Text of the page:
posted by Donna Gratehouse
at 7 February, 10:29 AM 0
Not everyone in the GOP is a wealthy white man but the GOP primarily represents the interests of wealthy white men (yes, Democrats do too to a certain extent, but they at least make an effort to look out for other people’s interests as well). Wealthy white men are literally the most privileged people on the face of the earth and one crucial function of such a high level of privilege is being able to screw up royally and be forgiven, bailed out, and (of course) given infinite more chances do exactly what you’ve always done.
It’s especially fun these days watching establishment (whatever that means) Republicans – 1. blaming everyone but themselves for the current nationwide unpopularity of their party, its leaders and its policy positions and, 2. claiming that all Republicans need to do is explain their crap-tacular ideas better. Wednesday’s KJZZ Here and Now featured former Corporation Commissioner Kris Mayes and GOP consultant Stan Barnes towing that line.
Mayes is a very intelligent woman and someone I would describe as a true moderate Republican. Stan Barnes is a fun, affable guy and I get the sense that he doesn’t personally care about the culture war stuff but appreciates the necessity of it for the purposes of GOP electoral success. But both (of course) invoked clauses 1 and 2 during their talk with KJZZ’s Steve Goldstein about the future of the GOP in Arizona.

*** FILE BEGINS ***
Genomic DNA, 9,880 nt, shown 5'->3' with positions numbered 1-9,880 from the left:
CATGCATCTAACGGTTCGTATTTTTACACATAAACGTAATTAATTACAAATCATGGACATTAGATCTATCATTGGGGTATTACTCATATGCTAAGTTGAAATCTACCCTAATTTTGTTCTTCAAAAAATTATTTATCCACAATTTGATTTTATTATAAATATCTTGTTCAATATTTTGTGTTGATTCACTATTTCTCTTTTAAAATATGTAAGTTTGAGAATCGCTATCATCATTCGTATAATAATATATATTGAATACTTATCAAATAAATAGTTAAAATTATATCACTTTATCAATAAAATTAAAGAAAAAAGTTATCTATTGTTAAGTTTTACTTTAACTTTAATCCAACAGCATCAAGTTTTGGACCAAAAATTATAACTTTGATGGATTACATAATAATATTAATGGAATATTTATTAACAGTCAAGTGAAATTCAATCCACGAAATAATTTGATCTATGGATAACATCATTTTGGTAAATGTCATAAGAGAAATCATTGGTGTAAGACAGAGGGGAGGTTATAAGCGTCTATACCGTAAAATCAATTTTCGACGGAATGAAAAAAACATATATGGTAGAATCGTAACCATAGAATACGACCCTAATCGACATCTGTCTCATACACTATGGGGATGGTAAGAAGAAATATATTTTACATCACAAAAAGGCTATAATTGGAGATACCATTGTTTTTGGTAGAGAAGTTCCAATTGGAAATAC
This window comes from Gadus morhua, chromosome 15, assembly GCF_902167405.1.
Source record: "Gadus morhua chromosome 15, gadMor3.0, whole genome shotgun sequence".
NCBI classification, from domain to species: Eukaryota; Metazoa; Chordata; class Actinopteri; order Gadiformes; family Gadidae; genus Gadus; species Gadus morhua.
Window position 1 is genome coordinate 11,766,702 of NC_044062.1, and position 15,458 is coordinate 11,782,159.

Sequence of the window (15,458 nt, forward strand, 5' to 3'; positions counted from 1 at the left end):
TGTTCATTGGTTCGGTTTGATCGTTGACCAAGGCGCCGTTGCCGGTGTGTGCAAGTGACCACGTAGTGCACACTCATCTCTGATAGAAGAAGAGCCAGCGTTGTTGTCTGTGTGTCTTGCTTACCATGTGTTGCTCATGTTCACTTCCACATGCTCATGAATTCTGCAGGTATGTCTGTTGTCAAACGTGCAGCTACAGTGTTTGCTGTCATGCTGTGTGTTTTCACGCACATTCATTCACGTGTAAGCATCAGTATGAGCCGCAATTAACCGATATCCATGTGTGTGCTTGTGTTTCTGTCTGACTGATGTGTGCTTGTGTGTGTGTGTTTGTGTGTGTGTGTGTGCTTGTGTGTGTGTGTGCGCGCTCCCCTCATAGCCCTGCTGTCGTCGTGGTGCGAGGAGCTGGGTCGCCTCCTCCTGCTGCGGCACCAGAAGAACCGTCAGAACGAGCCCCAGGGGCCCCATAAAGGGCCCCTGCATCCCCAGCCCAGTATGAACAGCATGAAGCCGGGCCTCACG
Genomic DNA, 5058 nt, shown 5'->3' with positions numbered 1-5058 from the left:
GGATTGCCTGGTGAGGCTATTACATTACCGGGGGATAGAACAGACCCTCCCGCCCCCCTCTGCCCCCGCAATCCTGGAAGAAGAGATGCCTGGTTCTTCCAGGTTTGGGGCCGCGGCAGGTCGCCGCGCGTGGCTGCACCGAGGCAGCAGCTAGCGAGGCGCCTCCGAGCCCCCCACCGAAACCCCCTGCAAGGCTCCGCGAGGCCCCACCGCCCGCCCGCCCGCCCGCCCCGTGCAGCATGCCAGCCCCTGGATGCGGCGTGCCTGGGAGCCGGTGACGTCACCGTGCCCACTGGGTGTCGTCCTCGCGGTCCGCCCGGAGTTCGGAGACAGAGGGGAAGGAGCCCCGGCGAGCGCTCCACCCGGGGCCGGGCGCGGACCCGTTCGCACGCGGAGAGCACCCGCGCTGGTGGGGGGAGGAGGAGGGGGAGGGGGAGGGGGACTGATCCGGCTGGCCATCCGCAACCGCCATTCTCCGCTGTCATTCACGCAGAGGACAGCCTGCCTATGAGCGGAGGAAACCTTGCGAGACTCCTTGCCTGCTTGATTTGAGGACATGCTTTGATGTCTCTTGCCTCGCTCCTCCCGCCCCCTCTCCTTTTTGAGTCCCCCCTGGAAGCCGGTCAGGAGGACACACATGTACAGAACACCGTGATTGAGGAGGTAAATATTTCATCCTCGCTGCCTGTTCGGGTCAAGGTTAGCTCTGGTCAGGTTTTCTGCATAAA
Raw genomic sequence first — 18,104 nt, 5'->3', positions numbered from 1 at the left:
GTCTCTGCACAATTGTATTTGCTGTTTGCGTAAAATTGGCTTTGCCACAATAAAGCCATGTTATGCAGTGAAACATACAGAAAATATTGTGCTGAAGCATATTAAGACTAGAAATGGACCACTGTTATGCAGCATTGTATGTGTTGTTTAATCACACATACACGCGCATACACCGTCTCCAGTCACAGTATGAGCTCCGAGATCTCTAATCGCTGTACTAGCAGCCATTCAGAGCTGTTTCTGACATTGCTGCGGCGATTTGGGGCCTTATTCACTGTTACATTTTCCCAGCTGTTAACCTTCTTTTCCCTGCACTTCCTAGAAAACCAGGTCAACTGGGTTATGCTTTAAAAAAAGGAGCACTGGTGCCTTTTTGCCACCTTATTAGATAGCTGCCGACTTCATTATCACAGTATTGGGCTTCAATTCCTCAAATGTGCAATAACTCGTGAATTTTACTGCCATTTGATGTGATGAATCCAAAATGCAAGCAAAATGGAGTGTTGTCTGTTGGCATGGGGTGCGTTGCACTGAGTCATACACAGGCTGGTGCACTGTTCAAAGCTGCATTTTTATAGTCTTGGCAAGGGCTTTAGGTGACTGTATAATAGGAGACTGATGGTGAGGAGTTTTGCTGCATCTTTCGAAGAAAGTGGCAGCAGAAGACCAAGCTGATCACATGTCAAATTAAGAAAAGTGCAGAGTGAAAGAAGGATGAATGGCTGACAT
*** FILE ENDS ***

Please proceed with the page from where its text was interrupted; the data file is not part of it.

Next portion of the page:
Summary: According to Mayes and Barnes, Todd Akin and Richard Mourdock are unfortunate aberrations (never mind that they represent the views of a lot of social conservatives and were merely stating those views, calmly and confidently). Just ignore them, for they haven’t figured out a nicer way to tell you ladies that you should be forced to have your rapist’s baby! Also, the radical right wing character of today’s GOP is completely the fault of primary voters and party activists (whom we are to assume are working class, not “business leaders”, oh no, never). Plus, never, ever should you look at people like Kris Mayes and Stan Barnes and ask, “Hey, didn’t you guys, like, benefit from all that crazy stuff during your political careers? And aren’t you, you know, still benefiting from it, inasmuch as you guys still have careers where you get to go on radio shows defending your party as if its anything but a bunch of lunatics?”
Good thing for Kris Mayes and Stan Barnes that they belong to a party that primarily represents the interests of wealthy white men. No one else would be able to spout such drivel and be taken seriously. Fail up, my friends!